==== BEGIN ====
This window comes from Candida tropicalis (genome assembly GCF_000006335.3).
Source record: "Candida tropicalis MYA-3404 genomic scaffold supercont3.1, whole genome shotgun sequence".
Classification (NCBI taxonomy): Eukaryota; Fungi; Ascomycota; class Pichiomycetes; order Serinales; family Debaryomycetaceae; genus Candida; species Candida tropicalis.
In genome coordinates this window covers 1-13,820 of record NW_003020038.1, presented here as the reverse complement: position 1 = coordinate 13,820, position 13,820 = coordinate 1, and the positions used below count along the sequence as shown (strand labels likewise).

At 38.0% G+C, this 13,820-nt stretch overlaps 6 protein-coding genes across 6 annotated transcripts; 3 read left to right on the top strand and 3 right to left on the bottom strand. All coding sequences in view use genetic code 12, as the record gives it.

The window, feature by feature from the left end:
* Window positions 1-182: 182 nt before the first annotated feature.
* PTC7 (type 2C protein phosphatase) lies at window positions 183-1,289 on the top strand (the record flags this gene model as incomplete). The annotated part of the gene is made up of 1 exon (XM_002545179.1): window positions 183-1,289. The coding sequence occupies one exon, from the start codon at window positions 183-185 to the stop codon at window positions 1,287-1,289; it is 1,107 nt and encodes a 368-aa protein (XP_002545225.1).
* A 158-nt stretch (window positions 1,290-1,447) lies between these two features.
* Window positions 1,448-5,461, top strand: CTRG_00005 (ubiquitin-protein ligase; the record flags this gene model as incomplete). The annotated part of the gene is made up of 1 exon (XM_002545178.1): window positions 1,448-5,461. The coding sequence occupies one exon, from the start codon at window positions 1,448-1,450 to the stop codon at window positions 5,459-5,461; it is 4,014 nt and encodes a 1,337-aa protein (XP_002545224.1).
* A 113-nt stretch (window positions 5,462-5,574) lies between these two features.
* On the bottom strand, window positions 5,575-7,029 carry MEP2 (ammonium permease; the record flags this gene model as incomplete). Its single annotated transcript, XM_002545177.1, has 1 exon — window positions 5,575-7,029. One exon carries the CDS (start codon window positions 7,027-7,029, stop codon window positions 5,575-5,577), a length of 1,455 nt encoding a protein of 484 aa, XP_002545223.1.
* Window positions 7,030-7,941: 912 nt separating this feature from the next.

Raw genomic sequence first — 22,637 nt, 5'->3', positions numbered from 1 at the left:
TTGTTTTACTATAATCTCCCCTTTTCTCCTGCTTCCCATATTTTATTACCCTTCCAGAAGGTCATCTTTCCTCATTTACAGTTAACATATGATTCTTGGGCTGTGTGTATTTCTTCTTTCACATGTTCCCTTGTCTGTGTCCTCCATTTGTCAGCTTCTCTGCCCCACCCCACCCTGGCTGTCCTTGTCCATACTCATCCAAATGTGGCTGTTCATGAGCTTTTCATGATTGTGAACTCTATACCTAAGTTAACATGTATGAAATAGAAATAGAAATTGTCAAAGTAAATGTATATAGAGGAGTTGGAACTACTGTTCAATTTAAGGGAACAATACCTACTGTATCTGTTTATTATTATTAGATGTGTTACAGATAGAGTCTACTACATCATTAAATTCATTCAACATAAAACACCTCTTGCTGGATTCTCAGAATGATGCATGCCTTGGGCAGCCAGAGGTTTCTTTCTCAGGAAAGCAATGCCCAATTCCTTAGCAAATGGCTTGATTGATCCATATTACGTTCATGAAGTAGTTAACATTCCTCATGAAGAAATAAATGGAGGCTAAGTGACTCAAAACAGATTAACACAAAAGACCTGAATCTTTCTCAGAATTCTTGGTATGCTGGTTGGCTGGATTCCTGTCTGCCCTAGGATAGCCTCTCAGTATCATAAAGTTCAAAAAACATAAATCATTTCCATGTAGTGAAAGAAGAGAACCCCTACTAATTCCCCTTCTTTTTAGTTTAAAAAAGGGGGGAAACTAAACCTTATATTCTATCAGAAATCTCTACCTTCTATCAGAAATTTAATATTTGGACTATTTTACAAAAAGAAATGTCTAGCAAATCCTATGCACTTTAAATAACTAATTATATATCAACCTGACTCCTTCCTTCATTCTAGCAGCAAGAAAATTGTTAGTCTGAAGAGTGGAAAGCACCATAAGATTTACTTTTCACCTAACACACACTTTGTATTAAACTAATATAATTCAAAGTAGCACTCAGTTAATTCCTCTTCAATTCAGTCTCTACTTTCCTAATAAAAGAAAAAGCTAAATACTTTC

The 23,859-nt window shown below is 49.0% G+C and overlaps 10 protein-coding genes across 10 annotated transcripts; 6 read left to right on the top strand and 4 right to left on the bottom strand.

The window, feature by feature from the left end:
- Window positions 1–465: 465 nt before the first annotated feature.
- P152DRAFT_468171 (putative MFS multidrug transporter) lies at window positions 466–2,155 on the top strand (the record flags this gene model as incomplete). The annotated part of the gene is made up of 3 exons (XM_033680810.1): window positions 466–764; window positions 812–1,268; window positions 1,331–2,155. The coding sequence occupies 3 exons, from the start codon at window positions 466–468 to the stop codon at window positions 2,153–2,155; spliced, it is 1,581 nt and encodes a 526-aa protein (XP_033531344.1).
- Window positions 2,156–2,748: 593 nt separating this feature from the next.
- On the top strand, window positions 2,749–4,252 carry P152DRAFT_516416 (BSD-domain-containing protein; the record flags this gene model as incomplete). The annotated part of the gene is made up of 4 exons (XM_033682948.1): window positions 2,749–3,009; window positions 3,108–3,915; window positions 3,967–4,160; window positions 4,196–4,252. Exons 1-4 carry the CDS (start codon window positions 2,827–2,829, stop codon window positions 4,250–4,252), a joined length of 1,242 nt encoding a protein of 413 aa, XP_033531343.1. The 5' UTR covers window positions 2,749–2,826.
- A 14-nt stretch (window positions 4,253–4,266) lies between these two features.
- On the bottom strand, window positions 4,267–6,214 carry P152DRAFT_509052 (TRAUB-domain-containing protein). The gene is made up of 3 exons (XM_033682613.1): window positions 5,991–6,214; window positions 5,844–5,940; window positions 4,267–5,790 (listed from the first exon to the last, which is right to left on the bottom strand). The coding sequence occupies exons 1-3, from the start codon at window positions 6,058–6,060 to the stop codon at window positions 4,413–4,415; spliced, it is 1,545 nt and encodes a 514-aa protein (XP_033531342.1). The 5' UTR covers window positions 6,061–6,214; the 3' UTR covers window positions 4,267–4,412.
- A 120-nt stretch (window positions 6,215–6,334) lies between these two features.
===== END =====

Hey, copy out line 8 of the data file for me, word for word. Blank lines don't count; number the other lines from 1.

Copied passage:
* PTC7 (type 2C protein phosphatase) lies at window positions 183-1,289 on the top strand (the record flags this gene model as incomplete). The annotated part of the gene is made up of 1 exon (XM_002545179.1): window positions 183-1,289. The coding sequence occupies one exon, from the start codon at window positions 183-185 to the stop codon at window positions 1,287-1,289; it is 1,107 nt and encodes a 368-aa protein (XP_002545225.1).